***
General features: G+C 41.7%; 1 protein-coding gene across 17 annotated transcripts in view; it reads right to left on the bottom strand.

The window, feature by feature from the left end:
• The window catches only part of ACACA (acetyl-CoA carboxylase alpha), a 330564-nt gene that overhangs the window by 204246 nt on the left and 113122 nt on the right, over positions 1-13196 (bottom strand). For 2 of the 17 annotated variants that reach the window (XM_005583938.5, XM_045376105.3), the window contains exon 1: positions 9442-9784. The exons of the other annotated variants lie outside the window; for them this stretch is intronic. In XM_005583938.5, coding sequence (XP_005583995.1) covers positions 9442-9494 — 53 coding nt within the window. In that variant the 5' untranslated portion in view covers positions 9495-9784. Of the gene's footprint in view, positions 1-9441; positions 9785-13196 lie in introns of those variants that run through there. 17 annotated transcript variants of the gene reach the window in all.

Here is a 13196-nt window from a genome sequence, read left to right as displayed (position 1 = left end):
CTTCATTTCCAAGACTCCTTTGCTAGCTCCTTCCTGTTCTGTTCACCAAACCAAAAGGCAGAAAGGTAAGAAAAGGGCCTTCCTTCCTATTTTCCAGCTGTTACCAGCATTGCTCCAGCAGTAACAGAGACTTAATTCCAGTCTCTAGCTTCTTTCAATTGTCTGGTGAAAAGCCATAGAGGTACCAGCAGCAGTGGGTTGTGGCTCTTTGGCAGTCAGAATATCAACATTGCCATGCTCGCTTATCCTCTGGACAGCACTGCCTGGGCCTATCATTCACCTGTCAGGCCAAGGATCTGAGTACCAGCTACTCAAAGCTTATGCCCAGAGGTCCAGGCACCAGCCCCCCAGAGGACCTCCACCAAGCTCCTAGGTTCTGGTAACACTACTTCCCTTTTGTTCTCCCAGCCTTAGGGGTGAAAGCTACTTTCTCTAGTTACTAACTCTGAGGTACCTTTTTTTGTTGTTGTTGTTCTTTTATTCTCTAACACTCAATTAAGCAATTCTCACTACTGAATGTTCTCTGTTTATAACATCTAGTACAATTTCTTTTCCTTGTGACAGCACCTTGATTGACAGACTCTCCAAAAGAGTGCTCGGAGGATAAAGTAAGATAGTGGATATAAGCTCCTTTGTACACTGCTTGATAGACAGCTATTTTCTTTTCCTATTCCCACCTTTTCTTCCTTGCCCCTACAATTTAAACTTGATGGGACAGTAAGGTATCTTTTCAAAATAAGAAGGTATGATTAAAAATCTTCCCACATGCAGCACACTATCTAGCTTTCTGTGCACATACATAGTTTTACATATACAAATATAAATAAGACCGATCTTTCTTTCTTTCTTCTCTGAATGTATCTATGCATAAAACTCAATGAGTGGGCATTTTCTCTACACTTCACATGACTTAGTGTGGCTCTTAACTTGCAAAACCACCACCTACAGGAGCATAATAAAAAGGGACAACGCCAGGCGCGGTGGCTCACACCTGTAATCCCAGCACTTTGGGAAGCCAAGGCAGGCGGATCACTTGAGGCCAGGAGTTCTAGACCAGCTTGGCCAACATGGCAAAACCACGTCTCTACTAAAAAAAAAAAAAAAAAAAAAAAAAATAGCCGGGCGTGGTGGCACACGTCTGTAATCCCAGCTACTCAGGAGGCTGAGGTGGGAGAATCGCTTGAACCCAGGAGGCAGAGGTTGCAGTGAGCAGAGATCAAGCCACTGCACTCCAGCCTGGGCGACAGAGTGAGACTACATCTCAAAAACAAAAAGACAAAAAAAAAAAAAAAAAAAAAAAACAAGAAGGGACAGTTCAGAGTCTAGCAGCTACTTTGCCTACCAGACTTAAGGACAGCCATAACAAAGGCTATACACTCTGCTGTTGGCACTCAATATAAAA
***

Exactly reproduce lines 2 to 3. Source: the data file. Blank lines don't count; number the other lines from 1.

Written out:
The window, feature by feature from the left end:
• The window catches only part of ACACA (acetyl-CoA carboxylase alpha), a 330564-nt gene that overhangs the window by 204246 nt on the left and 113122 nt on the right, over positions 1-13196 (bottom strand). For 2 of the 17 annotated variants that reach the window (XM_005583938.5, XM_045376105.3), the window contains exon 1: positions 9442-9784. The exons of the other annotated variants lie outside the window; for them this stretch is intronic. In XM_005583938.5, coding sequence (XP_005583995.1) covers positions 9442-9494 — 53 coding nt within the window. In that variant the 5' untranslated portion in view covers positions 9495-9784. Of the gene's footprint in view, positions 1-9441; positions 9785-13196 lie in introns of those variants that run through there. 17 annotated transcript variants of the gene reach the window in all.